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Introduction

The development of reliable and safe pediatric cardiac anesthesia was developed hand in hand with that of pediatric cardiac surgery. The first ductal ligation at Boston Children’s Hospital by Dr. Robert Gross in 1938 was performed under cyclopropane anesthesia administered via a face mask by a skilled nurse anesthetist. Today, Pediatric Cardiac Anesthesiologists (PCA) utilize far more advanced – and invasive- ventilation and monitoring techniques that have led to a steady progression in the field and a dramatic reduction in both anesthesia and surgical mortality and morbidity. Today there are over 120 centers in the United States alone that provide advanced care for children with congenital heart defects. PCA providers deliver care in all areas of these hospitals: Cardiac Operating Rooms, General Operating Rooms on children with CHD, Cardiac Catheterization Laboratories, Radiology Suites, Intensive Care Units and more. In many of these hospitals the care is provided by a dedicated subset of physicians and nurse anesthetists who specialize in CHD, while in others either Pediatric Anesthesiologists or Adult Cardiac Anesthesiologists are responsible for the anesthetic management. In recent years there has been a significant push by leaders in the field to expand training as a Fellowship year in Pediatric Cardiac Anesthesia following an ACGME-accredited Pediatric Anesthesia Fellowship (or its equivalent).[1],[2],[3] In 2005, the Congenital Cardiac Anesthesia Society (CCAS) was established as a sub-specialty society under the auspices of the Society for Pediatric Anesthesia to facilitate education, collaboration, coordination with other societies around the world, quality and safety initiatives, research and data, training and advocacy and it serves as the primary focal point for providers in the U.S. and Canada.[4] Similar working groups, networks and societies exist around the world that specialize in this sub-specialized field of care.

PCA providers treat patients at all ages and stages, from the newborn with complex CHD requiring urgent surgery or catheter intervention to geriatric patients with newly discovered congenital heart defects that have only become symptomatic late in life or been discovered incidentally. As a consequence, PCAs must be facile in all aspects of anesthesia management of these challenging patients and procedures.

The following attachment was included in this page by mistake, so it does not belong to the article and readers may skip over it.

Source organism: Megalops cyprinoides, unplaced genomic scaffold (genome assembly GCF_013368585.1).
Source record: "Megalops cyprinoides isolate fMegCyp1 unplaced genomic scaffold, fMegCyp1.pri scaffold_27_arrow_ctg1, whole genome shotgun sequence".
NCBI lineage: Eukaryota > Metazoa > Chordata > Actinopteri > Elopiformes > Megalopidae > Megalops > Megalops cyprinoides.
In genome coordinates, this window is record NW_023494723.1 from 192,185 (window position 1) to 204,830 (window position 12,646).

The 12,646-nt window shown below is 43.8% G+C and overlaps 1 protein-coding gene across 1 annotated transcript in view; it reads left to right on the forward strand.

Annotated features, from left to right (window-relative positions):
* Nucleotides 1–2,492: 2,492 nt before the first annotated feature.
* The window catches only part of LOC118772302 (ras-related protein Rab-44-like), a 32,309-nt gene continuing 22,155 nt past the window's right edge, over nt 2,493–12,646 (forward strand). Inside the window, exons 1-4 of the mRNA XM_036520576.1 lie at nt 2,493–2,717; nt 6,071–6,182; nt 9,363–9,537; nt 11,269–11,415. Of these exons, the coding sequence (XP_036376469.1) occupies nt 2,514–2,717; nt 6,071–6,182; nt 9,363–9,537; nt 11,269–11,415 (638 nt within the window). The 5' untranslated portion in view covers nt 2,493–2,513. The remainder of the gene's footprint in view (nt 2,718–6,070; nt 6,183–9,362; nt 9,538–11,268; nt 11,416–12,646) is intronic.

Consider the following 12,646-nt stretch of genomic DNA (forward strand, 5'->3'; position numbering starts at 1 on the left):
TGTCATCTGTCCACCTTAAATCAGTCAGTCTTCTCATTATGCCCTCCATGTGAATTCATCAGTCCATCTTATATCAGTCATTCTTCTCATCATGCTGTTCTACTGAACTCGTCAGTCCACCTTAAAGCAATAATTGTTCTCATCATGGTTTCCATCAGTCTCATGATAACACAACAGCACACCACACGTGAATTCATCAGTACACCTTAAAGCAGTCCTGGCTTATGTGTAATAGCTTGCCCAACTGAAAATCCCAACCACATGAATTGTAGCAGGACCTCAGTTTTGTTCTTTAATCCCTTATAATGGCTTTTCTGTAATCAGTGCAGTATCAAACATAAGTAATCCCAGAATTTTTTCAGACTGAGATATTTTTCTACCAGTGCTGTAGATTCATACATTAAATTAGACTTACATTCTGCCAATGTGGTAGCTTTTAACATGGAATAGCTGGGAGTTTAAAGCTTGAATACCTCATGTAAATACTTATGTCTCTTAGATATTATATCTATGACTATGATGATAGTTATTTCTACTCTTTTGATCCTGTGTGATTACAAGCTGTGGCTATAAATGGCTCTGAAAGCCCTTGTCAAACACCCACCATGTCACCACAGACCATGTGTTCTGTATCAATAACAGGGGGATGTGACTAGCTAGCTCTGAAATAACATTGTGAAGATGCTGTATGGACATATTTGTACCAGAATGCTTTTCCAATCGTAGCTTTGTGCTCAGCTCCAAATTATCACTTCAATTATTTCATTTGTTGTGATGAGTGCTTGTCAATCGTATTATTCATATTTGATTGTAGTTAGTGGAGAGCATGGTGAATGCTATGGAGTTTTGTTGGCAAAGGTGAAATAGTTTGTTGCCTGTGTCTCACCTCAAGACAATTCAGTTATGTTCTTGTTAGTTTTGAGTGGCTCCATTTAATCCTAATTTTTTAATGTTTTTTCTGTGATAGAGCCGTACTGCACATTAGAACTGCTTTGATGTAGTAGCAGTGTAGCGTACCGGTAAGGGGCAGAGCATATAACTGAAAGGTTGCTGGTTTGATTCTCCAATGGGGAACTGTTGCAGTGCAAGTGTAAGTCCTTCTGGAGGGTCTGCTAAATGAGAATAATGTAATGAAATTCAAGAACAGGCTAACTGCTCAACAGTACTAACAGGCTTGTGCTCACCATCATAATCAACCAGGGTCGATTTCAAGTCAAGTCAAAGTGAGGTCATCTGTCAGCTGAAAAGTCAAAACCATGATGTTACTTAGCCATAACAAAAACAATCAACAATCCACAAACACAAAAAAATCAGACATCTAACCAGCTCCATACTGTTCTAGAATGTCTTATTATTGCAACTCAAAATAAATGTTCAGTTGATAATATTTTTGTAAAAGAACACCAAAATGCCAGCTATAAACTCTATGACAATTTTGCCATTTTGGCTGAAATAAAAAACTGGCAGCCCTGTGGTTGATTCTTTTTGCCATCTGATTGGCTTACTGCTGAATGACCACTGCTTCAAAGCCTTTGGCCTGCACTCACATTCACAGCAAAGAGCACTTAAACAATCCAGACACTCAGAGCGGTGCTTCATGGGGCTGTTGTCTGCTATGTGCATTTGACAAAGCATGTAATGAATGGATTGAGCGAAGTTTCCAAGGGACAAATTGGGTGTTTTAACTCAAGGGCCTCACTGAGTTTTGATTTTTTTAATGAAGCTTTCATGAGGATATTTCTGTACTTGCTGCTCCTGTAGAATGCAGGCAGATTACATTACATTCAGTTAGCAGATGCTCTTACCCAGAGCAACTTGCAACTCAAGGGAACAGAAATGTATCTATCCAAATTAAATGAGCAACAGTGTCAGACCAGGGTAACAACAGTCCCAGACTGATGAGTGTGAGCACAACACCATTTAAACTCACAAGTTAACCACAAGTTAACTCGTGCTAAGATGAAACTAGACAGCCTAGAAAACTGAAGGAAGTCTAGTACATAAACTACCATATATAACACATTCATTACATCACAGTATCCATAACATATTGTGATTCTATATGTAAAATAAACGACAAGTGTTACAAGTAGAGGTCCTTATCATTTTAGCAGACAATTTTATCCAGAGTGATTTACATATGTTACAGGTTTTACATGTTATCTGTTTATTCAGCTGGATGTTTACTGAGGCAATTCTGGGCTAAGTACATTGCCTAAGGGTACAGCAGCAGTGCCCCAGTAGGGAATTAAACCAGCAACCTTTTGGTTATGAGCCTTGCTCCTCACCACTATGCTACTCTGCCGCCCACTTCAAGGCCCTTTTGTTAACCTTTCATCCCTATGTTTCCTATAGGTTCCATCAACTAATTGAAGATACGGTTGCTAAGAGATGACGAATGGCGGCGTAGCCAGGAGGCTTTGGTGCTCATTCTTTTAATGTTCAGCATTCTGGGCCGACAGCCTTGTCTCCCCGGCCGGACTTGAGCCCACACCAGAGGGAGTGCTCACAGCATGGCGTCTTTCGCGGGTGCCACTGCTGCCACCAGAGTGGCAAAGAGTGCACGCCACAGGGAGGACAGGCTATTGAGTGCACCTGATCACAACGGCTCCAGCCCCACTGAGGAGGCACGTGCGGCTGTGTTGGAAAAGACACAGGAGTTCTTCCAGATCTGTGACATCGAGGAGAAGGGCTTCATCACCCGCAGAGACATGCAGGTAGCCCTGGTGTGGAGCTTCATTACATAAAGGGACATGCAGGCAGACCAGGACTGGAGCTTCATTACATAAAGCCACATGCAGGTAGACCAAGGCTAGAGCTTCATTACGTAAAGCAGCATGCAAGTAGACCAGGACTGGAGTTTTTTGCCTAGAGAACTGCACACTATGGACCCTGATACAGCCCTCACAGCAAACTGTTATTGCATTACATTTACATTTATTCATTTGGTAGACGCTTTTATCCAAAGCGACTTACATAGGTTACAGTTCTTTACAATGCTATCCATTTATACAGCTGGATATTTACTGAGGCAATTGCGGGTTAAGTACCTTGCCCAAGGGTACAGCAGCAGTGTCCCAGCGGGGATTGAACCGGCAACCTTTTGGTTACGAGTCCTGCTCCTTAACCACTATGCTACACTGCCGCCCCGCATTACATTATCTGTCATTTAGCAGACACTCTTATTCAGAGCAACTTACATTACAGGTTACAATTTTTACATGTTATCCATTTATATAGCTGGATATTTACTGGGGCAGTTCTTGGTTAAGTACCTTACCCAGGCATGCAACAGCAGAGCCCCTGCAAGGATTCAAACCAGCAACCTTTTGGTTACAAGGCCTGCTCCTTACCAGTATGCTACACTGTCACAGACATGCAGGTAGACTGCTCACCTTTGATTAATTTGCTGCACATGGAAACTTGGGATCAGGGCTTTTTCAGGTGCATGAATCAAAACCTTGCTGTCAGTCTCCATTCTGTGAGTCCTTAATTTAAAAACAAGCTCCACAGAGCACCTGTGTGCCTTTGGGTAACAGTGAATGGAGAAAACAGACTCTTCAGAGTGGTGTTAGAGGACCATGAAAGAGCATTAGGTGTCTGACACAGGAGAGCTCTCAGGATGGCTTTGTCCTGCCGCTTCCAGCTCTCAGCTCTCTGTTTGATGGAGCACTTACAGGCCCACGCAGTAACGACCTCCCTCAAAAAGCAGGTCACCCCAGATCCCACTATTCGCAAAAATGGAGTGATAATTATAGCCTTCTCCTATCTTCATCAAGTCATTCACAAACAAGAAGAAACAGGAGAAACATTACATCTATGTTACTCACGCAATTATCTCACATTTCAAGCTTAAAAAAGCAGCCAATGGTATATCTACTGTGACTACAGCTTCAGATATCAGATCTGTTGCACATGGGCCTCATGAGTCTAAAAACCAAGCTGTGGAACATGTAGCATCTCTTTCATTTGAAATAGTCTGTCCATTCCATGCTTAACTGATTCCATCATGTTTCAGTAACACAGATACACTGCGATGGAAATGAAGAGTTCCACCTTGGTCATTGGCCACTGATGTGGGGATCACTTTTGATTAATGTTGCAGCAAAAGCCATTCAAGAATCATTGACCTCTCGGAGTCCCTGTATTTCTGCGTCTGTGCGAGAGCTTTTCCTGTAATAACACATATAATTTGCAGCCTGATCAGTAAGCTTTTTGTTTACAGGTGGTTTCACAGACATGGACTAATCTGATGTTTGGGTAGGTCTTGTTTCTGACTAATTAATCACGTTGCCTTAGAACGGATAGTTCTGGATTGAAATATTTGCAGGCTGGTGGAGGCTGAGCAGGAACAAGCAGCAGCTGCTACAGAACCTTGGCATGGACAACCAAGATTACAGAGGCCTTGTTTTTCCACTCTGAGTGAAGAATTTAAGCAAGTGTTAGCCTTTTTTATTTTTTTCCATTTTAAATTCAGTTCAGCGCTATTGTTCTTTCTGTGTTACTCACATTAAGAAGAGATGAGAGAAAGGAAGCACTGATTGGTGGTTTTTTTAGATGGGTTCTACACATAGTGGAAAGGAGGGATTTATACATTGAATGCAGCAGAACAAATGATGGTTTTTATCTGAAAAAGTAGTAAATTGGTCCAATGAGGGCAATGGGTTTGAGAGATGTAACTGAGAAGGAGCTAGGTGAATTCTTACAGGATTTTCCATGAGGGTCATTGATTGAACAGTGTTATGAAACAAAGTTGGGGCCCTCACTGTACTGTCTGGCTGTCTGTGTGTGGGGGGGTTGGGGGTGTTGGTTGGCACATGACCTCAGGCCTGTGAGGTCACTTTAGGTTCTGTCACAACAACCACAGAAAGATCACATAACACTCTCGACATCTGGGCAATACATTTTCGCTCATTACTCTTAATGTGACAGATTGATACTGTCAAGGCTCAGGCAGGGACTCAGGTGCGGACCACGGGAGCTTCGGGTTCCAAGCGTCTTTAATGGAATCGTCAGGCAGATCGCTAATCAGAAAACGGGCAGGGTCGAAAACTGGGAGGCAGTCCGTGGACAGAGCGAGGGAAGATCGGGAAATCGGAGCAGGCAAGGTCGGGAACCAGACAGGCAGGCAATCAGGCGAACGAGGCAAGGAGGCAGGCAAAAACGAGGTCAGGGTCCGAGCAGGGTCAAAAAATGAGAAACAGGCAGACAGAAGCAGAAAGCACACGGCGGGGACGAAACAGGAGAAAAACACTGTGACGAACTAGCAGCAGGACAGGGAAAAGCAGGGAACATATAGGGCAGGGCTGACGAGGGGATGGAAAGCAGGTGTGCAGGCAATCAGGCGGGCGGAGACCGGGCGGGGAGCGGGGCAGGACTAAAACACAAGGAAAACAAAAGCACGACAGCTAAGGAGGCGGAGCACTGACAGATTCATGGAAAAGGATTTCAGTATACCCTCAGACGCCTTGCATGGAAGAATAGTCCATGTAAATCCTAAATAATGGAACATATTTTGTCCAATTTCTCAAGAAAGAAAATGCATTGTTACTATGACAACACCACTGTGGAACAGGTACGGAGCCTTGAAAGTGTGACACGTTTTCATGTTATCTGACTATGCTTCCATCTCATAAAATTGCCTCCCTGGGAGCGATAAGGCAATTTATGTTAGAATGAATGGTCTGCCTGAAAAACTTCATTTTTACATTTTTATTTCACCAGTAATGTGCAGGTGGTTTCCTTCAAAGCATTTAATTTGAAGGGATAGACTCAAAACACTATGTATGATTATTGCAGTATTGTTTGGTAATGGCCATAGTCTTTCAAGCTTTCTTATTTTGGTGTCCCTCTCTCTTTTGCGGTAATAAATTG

There are multiple textbooks and manuscripts that describe Pediatric Cardiac Anesthesia as a specialty and the landmark achievements that accompanied each stepwise improvement in treatment options. From the development of the heart-lung machine in the 1950s through the popularization of staged single ventricle palliation for Hypoplastic Left Heart Syndrome in the 1990s, to more recent efforts to elucidate and minimize the impact of general anesthesia on neurocognitive outcomes.[5],[6] None of this would have been possible without the active participation of PCA teams alongside the surgeons and researchers who worked to improve the safety and quality of the anesthesia and pre- and post-operative care of these patients. Regardless of these advances, this group of patients remains one of the most fragile and carries a significantly higher risk of anesthesia-related mortality and morbidity.

Ramamoorthy et al examined a subset of patients suffering cardiac arrest in children’s hospitals from 1994 through 2005 and determined that children with CHD were significantly sicker and, not surprisingly, far more likely to suffer a cardiac arrest than their non-CHD peers.[7] The CCAS collaboration with the Society of Thoracic Surgeons Congenital Heart Database has amassed a large body of data, including the incidence of anesthesia-related cardiac arrest, and has served as a starting point for studies involving medication usage, airway management, transfusion utilization and more.[8],[9],[10],[11] This dataset includes entries from over 60 centers located throughout the US and Canada performing more than 60% of cardiac bypass procedures in those countries. They document a cardiac arrest rate related to anesthesia care of 0.13% in patients undergoing cardiac surgery and an overall cardiac arrest rate (including related to surgical care) of 0.34%. Flick et al reported from the Mayo Clinic on the incidence of cardiac arrest in children from 1998 through 2005 and found an overall rate of 8.6 per 10,000 patients.[12] However, when separating out cardiac from non-cardiac patients they found an incidence of 127 per 10,000 patients in cardiac patients compared to 2.9 per 10,000 patients, a 40-fold increase in risk. A review of 5213 patients undergoing congenital heart surgery at Boston Children’s from 2000 through 2005 reported 41 arrests requiring cardiac compressions, and determined that 11 of 41 arrests were either related to or possibly-related to anesthesia management (21.1 per 10,000 anesthetics).[13] In their evaluation neonates were found to be at higher risk, but arrests associated with anesthesia did not appear to increase mortality.

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Last updated: February 17, 2021